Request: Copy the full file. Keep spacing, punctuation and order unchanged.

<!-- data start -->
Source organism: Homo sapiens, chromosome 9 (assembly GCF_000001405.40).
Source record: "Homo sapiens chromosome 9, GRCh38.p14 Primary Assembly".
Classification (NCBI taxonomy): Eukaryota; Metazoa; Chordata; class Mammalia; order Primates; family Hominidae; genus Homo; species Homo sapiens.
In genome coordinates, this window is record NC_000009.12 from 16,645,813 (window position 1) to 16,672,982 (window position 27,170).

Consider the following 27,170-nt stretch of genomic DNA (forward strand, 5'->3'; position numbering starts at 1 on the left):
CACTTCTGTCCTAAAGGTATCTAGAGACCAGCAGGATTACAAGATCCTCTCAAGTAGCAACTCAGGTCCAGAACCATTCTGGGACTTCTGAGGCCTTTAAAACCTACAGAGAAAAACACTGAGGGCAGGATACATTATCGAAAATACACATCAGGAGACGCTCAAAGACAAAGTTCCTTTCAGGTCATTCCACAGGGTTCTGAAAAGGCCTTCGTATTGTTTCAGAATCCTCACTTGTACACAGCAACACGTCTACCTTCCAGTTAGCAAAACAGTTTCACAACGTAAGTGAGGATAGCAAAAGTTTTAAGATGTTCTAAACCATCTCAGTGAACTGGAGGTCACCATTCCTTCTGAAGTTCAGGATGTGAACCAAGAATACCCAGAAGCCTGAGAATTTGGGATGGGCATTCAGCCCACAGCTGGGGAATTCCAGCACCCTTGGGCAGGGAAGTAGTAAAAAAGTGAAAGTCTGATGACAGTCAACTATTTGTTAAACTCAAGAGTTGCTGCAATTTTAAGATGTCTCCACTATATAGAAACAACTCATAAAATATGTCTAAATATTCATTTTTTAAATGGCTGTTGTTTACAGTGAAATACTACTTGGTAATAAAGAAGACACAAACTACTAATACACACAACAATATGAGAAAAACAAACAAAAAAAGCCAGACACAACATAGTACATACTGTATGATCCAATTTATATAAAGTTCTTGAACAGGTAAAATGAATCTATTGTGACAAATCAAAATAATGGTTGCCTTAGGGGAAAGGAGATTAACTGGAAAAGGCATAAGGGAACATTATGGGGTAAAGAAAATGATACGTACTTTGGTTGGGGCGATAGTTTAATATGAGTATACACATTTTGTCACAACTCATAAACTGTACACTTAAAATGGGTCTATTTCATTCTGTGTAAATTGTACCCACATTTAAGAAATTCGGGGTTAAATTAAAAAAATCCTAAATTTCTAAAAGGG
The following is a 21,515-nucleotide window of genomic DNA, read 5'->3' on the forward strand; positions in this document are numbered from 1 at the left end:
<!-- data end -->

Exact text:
Source organism: Homo sapiens, chromosome 9 (assembly GCF_000001405.40).
Source record: "Homo sapiens chromosome 9, GRCh38.p14 Primary Assembly".
Classification (NCBI taxonomy): Eukaryota; Metazoa; Chordata; class Mammalia; order Primates; family Hominidae; genus Homo; species Homo sapiens.
In genome coordinates, this window is record NC_000009.12 from 16,645,813 (window position 1) to 16,672,982 (window position 27,170).

Consider the following 27,170-nt stretch of genomic DNA (forward strand, 5'->3'; position numbering starts at 1 on the left):
CACTTCTGTCCTAAAGGTATCTAGAGACCAGCAGGATTACAAGATCCTCTCAAGTAGCAACTCAGGTCCAGAACCATTCTGGGACTTCTGAGGCCTTTAAAACCTACAGAGAAAAACACTGAGGGCAGGATACATTATCGAAAATACACATCAGGAGACGCTCAAAGACAAAGTTCCTTTCAGGTCATTCCACAGGGTTCTGAAAAGGCCTTCGTATTGTTTCAGAATCCTCACTTGTACACAGCAACACGTCTACCTTCCAGTTAGCAAAACAGTTTCACAACGTAAGTGAGGATAGCAAAAGTTTTAAGATGTTCTAAACCATCTCAGTGAACTGGAGGTCACCATTCCTTCTGAAGTTCAGGATGTGAACCAAGAATACCCAGAAGCCTGAGAATTTGGGATGGGCATTCAGCCCACAGCTGGGGAATTCCAGCACCCTTGGGCAGGGAAGTAGTAAAAAAGTGAAAGTCTGATGACAGTCAACTATTTGTTAAACTCAAGAGTTGCTGCAATTTTAAGATGTCTCCACTATATAGAAACAACTCATAAAATATGTCTAAATATTCATTTTTTAAATGGCTGTTGTTTACAGTGAAATACTACTTGGTAATAAAGAAGACACAAACTACTAATACACACAACAATATGAGAAAAACAAACAAAAAAAGCCAGACACAACATAGTACATACTGTATGATCCAATTTATATAAAGTTCTTGAACAGGTAAAATGAATCTATTGTGACAAATCAAAATAATGGTTGCCTTAGGGGAAAGGAGATTAACTGGAAAAGGCATAAGGGAACATTATGGGGTAAAGAAAATGATACGTACTTTGGTTGGGGCGATAGTTTAATATGAGTATACACATTTTGTCACAACTCATAAACTGTACACTTAAAATGGGTCTATTTCATTCTGTGTAAATTGTACCCACATTTAAGAAATTCGGGGTTAAATTAAAAAAATCCTAAATTTCTAAAAGGG
The following is a 21,515-nucleotide window of genomic DNA, read 5'->3' on the forward strand; positions in this document are numbered from 1 at the left end: